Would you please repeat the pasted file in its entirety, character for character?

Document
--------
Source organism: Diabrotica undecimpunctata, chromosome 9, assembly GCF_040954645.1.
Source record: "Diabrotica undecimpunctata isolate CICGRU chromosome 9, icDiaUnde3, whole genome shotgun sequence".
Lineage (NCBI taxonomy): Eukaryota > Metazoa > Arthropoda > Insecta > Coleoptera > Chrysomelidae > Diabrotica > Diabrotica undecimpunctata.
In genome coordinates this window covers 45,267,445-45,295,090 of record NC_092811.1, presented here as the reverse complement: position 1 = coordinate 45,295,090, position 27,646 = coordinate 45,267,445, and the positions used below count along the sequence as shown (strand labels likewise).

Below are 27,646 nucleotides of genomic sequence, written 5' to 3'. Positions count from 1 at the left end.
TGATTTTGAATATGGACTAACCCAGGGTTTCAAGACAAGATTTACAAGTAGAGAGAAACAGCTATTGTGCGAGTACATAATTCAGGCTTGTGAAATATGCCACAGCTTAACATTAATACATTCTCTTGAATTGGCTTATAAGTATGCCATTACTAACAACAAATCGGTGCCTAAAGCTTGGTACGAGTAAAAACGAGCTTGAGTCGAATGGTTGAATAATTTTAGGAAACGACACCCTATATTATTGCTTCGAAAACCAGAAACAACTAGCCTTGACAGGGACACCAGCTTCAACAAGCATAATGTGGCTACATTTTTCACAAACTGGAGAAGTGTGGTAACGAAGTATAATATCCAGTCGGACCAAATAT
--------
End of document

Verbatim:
Source organism: Diabrotica undecimpunctata, chromosome 9, assembly GCF_040954645.1.
Source record: "Diabrotica undecimpunctata isolate CICGRU chromosome 9, icDiaUnde3, whole genome shotgun sequence".
Lineage (NCBI taxonomy): Eukaryota > Metazoa > Arthropoda > Insecta > Coleoptera > Chrysomelidae > Diabrotica > Diabrotica undecimpunctata.
In genome coordinates this window covers 45,267,445-45,295,090 of record NC_092811.1, presented here as the reverse complement: position 1 = coordinate 45,295,090, position 27,646 = coordinate 45,267,445, and the positions used below count along the sequence as shown (strand labels likewise).

Below are 27,646 nucleotides of genomic sequence, written 5' to 3'. Positions count from 1 at the left end.
TGATTTTGAATATGGACTAACCCAGGGTTTCAAGACAAGATTTACAAGTAGAGAGAAACAGCTATTGTGCGAGTACATAATTCAGGCTTGTGAAATATGCCACAGCTTAACATTAATACATTCTCTTGAATTGGCTTATAAGTATGCCATTACTAACAACAAATCGGTGCCTAAAGCTTGGTACGAGTAAAAACGAGCTTGAGTCGAATGGTTGAATAATTTTAGGAAACGACACCCTATATTATTGCTTCGAAAACCAGAAACAACTAGCCTTGACAGGGACACCAGCTTCAACAAGCATAATGTGGCTACATTTTTCACAAACTGGAGAAGTGTGGTAACGAAGTATAATATCCAGTCGGACCAAATAT